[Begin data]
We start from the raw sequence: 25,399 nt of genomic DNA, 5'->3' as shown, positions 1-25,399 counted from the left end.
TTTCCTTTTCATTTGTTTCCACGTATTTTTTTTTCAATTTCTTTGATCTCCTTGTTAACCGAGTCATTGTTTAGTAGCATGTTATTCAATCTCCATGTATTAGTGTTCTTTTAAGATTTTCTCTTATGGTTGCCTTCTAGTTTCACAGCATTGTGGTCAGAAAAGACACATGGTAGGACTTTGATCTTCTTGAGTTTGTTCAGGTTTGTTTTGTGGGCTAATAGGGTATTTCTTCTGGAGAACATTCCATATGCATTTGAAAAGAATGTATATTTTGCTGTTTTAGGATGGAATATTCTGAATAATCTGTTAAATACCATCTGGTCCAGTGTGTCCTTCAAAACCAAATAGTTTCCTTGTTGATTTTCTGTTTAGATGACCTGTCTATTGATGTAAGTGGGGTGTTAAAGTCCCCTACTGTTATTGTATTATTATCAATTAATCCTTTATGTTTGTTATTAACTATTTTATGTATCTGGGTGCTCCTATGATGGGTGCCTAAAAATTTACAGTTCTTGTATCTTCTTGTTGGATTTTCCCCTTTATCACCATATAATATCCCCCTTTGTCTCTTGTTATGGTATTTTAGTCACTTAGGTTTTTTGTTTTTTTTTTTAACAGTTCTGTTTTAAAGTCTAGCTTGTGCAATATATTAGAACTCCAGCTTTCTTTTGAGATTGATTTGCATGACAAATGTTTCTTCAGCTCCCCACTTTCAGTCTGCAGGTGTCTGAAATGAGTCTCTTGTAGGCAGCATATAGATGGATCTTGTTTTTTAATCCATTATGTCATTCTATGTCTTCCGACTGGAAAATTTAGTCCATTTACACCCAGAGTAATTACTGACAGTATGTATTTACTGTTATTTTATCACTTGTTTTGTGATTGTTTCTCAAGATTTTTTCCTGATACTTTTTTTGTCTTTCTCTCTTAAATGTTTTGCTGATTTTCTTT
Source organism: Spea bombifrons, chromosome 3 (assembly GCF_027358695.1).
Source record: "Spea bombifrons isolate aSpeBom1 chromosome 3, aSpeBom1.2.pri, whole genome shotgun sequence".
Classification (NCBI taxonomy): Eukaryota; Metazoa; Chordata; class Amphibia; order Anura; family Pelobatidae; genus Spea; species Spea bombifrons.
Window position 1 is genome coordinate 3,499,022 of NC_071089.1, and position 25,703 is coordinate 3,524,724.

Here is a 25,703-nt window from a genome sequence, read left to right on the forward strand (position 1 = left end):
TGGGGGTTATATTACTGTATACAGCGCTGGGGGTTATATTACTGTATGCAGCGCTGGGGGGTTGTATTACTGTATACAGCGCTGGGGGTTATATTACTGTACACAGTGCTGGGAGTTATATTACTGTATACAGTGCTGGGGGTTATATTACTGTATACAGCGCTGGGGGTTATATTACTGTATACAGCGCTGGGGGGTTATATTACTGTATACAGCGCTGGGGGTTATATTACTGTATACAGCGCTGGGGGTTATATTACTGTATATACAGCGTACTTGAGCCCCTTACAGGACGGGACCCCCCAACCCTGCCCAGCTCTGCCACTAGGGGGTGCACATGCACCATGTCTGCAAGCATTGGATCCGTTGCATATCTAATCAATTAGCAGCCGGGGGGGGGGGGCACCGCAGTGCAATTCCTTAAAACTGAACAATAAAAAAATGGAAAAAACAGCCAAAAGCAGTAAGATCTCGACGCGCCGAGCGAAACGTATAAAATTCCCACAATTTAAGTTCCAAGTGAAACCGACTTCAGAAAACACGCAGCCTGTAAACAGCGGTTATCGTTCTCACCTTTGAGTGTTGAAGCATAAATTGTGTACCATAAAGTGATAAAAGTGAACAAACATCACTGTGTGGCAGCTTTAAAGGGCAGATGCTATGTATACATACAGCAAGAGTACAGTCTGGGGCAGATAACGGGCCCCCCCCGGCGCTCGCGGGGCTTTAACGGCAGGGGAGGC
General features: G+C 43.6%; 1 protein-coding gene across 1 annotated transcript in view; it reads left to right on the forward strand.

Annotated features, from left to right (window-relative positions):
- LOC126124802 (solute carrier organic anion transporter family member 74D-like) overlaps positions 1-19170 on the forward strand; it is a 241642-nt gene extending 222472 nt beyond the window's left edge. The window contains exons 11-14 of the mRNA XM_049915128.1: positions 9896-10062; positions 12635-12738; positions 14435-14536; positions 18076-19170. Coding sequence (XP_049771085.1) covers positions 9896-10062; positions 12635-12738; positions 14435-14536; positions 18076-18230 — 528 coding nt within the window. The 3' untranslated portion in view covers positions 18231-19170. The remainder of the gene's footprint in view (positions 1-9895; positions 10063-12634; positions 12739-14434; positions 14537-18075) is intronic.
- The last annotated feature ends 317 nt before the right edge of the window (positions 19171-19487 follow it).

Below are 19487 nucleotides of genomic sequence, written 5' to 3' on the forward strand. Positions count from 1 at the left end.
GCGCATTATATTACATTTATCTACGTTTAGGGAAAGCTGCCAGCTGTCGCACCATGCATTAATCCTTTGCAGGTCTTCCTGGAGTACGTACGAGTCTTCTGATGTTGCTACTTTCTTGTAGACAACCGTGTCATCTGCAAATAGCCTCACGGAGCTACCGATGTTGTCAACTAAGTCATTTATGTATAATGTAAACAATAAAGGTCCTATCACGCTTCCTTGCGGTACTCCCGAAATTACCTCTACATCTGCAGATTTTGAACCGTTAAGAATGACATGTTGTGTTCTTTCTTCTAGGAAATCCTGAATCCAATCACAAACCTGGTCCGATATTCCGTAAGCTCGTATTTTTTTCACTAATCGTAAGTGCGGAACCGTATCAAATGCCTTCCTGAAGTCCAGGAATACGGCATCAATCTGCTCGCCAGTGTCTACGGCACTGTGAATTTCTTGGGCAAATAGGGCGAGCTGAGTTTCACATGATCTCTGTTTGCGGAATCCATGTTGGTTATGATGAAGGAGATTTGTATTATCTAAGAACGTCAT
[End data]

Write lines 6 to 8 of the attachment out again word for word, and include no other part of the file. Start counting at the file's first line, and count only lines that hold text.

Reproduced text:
Window position 1 is genome coordinate 3,499,022 of NC_071089.1, and position 25,703 is coordinate 3,524,724.

Here is a 25,703-nt window from a genome sequence, read left to right on the forward strand (position 1 = left end):
TGGGGGTTATATTACTGTATACAGCGCTGGGGGTTATATTACTGTATGCAGCGCTGGGGGGTTGTATTACTGTATACAGCGCTGGGGGTTATATTACTGTACACAGTGCTGGGAGTTATATTACTGTATACAGTGCTGGGGGTTATATTACTGTATACAGCGCTGGGGGTTATATTACTGTATACAGCGCTGGGGGGTTATATTACTGTATACAGCGCTGGGGGTTATATTACTGTATACAGCGCTGGGGGTTATATTACTGTATATACAGCGTACTTGAGCCCCTTACAGGACGGGACCCCCCAACCCTGCCCAGCTCTGCCACTAGGGGGTGCACATGCACCATGTCTGCAAGCATTGGATCCGTTGCATATCTAATCAATTAGCAGCCGGGGGGGGGGGGCACCGCAGTGCAATTCCTTAAAACTGAACAATAAAAAAATGGAAAAAACAGCCAAAAGCAGTAAGATCTCGACGCGCCGAGCGAAACGTATAAAATTCCCACAATTTAAGTTCCAAGTGAAACCGACTTCAGAAAACACGCAGCCTGTAAACAGCGGTTATCGTTCTCACCTTTGAGTGTTGAAGCATAAATTGTGTACCATAAAGTGATAAAAGTGAACAAACATCACTGTGTGGCAGCTTTAAAGGGCAGATGCTATGTATACATACAGCAAGAGTACAGTCTGGGGCAGATAACGGGCCCCCCCCGGCGCTCGCGGGGCTTTAACGGCAGGGGAGGC